What do you do when you can’t be alive on the outside?

I realised today that it is time to really focus on the inside.  Specifically, that means for me that I will be intensely focussed on exercise and fitness.  It also means that I will be and can be strict and healthy about diet…religious about sleep and hydration.  These things will keep my body in a good and happy place.

Next, there are some important learning opportunities I have before me—topics I want to learn about and will have the time to do formal training for.  I have signed up for several courses which will play out over the coming months, and which are very much part of a portfolio of “future skills” that I see coming together for me.

And lastly, and perhaps most importantly, I will have time and energy for spiritual reflection.  Taking this time, learning to meditate, to breathe, to be soft with my own psyche and body, will be healing, and I feel that it will be needed to move ahead with a positive energy and attitude.

In Greek Philosophy they say that the soma is a sema…that the body is a “prison” for the soul.  That thought has stayed with me since I learned it in my “sophomore” year in US high school…and one that at the time was reflected in my growing sense of self, gender, and my body.  I long thought, and perhaps still do, that the body I was given was a punishment for something done in a past life or was given to me as a lesson that my soul needed to learn…My struggles with masculinity are small compared to what society is wrestling with, but they stand between me and self-acceptance.  The weirdest thing is, the more I dress in a feminine way in public, the more male energy I pick up on, and I have to say that some of the people that I would be scared of have proven to be the most generous towards me.

Things to look forward to

I have some wonderful dining experiences ahead of me in London, but the first place I am going has a strict “dress code” and although I would not strictly be in violation of the dress code, I could just imagine such a place not wanting a non-binary “man” in a dress in their posh place—and not wanting to create a scene, I will just have to find a way to compromise.  I look forward to dining there, nonetheless.

I also have some trips planned out into the countryside, including a lovely yoga retreat—something I have never done before.  It should be fun…and it will be quite something to have to sit still for such a long time—not just fifteen minutes but 7 days!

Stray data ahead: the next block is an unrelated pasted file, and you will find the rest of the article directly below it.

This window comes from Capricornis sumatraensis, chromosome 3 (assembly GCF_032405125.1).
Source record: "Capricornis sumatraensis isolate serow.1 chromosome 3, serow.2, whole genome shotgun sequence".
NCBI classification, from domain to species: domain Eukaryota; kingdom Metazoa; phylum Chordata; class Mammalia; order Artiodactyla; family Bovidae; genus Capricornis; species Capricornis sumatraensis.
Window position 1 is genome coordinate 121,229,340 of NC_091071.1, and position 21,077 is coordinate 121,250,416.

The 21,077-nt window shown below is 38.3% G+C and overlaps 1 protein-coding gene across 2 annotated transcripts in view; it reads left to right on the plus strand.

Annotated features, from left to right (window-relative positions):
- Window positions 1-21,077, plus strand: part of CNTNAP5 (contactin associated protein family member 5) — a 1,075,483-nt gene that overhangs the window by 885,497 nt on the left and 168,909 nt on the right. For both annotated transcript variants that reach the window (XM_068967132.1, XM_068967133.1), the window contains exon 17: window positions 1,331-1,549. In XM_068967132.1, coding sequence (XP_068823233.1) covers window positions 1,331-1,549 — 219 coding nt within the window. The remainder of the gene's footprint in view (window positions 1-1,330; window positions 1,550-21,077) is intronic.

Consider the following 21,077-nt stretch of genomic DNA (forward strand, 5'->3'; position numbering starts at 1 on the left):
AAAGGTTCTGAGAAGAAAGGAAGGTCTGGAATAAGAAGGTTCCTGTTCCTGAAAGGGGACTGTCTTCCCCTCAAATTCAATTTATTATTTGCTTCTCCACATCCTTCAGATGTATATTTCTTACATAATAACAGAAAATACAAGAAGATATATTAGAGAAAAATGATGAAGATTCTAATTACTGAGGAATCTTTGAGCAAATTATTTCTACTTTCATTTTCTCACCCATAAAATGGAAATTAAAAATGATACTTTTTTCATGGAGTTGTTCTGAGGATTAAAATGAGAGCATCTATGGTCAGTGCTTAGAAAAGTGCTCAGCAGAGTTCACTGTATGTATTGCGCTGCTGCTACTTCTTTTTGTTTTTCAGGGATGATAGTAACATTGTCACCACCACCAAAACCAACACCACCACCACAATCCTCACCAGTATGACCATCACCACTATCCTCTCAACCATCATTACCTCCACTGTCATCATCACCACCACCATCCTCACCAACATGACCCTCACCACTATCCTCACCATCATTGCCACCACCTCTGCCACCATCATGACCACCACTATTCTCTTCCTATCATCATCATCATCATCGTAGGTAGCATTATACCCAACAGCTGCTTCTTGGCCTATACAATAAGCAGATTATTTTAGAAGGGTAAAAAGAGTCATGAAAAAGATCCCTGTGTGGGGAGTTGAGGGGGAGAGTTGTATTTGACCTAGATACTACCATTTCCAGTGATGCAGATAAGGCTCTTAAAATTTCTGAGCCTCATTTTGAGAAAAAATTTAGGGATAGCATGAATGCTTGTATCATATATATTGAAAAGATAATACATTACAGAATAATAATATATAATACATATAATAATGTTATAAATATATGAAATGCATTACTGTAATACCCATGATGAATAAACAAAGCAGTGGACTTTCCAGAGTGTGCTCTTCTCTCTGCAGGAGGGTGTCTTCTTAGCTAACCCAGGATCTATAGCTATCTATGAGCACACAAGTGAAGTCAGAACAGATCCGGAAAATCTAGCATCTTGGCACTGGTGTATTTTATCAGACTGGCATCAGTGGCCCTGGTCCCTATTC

Taking the time to relax and breathe and to focus on strengthening the core—spiritually and physically—is just what this girlieboy needs.

11 thoughts

    1. Well we got her laughing over dinner this evening, and that was nice. It is sad for me to see how she feels that my transness is a rejection of her and all the things we have had. I don’t think she will ever embrace me, but I hope that she can find her way back to self love

      Liked by 3 people

      1. A few years back, I had a client who had recently found out that her husband was gay. I say “recently found out” loosely, as she came to realize that she had always known it. But it took her a long time to come to terms with this…and she wrestled with self-loathing, fear of the future, and fear of what others would think of her. She also felt very lonely in her journey, like…no one could understand. While it is obviously different, I imagine your wife is dealing with some of the same feelings. I am glad you were able to get her laughing over dinner, and I am sorry that you both have to endure this painful transition into the unknown. Sending you lots of love, my beautiful friend ❤

        Liked by 2 people

      2. There are many parallels here. Sh’d probably be happier if I were gay, but you are spot on. I’m just really glad I told her when we first started dating because I can have a clear conscience.

        Liked by 3 people

  1. Yes, I know it must be tough, but I also think she is being really dramatic. It makes me want to say “cut it out “. Suddenly everything is bad, all motives are suspect, etc when the only thing that has changed is nothing.

    Liked by 2 people

  2. after going thru a lengthy divorce after a wonderful 40 + years of marriage, i can tell you that you will find peace, love and healing. As for your wife, she needs to let go and find love within herself. I thin Naughty Nora is right on with her assessment of your wife. Hopefully, your children will love you for who you are and embrace You. In the meantime, may you find healing , Love and Peace.

    Liked by 1 person